AutoAuth, Comment Snob, Feed Sidebar, Links Like This, Mozilla, Mozilla Add-ons, Mozilla Firefox, OPML Support, RSS Ticker, YouTube Comment Snob

My Future of Developing Firefox Add-ons

Note: AutoAuth is now being developed by Steffan Schlein. If you would like to leave feedback, pleaseĀ create an issue on GitHub.

Mozilla announced today that add-ons that depend on XUL, XPCOM, or XBL will be deprecated and subsequently incompatible with future versions of Firefox:

Consequently, we have decided to deprecate add-ons that depend on XUL, XPCOM, and XBL. We don’t have a specific timeline for deprecation, but most likely it will take place within 12 to 18 months from now. We are announcing the change now so that developers can prepare and offer feedback.

In response to this announcement, I’ve taken the step of discontinuing all of my Firefox add-ons. They all depend on XUL or XPCOM, so there’s no sense in developing them for the next year only to see them become non-functional. AutoAuth, Comment Snob, Feed Sidebar, Links Like This, OPML Support, RSS Ticker, and Tab History Redux should be considered unsupported as of now. (If for any reason, you’d like to take over development of any of them, e-mail me.)

While I don’t like Mozilla’s decision (and I don’t think it’s the best thing for the future of Firefox), I understand it; there’s a lot of innovation that could happen in Web browser technology that is stifled because of a decade-old add-on model. I only hope that the strides a lighter-weight Firefox can make will outweigh the loss of the thousands of add-ons that made it as popular as it is today.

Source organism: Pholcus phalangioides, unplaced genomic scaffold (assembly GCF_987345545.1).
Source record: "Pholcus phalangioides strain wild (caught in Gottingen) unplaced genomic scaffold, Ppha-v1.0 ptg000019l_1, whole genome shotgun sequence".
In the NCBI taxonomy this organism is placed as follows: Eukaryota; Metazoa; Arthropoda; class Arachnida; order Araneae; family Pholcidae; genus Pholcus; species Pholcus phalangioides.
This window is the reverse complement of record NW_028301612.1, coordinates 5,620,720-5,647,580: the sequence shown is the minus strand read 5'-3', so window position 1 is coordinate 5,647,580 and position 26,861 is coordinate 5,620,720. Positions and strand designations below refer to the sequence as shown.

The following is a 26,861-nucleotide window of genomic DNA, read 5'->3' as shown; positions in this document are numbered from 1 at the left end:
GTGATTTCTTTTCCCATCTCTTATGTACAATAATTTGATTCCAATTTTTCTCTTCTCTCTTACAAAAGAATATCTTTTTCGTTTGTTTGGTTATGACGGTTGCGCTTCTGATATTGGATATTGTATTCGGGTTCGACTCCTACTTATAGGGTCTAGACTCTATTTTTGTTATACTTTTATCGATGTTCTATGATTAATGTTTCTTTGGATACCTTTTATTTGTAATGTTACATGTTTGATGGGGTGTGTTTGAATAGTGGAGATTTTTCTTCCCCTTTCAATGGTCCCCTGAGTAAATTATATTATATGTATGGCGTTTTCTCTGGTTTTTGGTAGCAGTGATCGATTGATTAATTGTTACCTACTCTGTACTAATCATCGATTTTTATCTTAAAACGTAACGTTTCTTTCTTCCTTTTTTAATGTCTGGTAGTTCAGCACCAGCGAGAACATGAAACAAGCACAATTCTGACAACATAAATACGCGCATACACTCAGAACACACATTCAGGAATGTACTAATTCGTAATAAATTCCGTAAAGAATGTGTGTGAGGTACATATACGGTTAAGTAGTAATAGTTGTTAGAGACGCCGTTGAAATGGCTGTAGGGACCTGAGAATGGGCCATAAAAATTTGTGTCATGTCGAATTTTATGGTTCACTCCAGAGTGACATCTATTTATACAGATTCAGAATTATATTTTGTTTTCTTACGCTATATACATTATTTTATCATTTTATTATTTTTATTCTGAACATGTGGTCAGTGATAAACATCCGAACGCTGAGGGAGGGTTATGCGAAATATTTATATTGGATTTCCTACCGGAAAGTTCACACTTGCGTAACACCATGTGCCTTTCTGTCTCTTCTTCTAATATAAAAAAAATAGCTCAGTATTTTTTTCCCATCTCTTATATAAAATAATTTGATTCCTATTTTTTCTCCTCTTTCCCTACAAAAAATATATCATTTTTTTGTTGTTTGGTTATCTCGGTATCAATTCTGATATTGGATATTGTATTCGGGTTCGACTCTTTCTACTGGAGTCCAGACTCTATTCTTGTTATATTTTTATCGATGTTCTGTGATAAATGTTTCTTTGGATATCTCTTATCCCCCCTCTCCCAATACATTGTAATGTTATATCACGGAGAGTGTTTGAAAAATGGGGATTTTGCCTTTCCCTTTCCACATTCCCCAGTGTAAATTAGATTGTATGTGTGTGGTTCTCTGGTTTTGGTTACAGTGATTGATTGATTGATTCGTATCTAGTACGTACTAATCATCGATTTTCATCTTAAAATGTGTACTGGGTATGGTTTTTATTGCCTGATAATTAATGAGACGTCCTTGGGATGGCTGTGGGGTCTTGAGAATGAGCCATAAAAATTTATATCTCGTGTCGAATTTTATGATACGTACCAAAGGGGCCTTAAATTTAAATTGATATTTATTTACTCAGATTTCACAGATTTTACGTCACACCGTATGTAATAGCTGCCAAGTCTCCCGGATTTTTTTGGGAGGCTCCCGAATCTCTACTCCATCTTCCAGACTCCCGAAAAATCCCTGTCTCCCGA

AutoAuth, Browser Add-ons, Feed Sidebar,, Links Like This, Mozilla, Mozilla Firefox, OPML, Programming, RSS Ticker now speaks Mozillian

Note: AutoAuth is now being developed by Steffan Schlein. If you would like to leave feedback, pleaseĀ create an issue on GitHub.

My browser extension translation platform,, is now able to parse locale files from extensions for Firefox, Thunderbird, SeaMonkey, or any other Mozilla-powered program, and it can likewise generate Mozilla-compatible locale files. The interface for translation is the same as the one for translating Chrome extensions, but when the locales are downloaded via the API, the files are returned in the format in which they were originally uploaded (either DTD files or Java-style .properties files).

This is most obviously introducing a competitor to Babelzilla, the only major site offering a translation platform for Mozilla extensions. Babelzilla is a functionally sufficient solution for translation (I’ve used it without much issue for almost six years), but I’m moving away from it for two reasons:

  1. Translation/localization is a problem that I’d like to understand better, and I find the best way to understand a problem is to try and solve it yourself.
  2. I think that the experience of localizing an extension (or developing a localizable extension) can be better, and I have the hubris to think that I can be the one to make it better.

In the spirit of putting my money1 where my mouth2 is, I’ve moved five of my Firefox extensions (AutoAuth, Feed Sidebar, OPML Support, RSS Ticker, and Links Like This) from Babelzilla to

If you are interested in trying, upload your extension (either using the Web form or API), and let me know how it works for you.

  1. For extremely small values of “money.”
  2. For extremely large values of “mouth.”
Browser Add-ons, Links Like This, Mozilla, Mozilla Firefox

Links Like This gets a facelift

Links Like This is a Firefox extension I wrote last year that allows you to automatically open multiple links from a webpage. I released the first version in May of 2007 but never really went back to update or improve it; that’s about to change.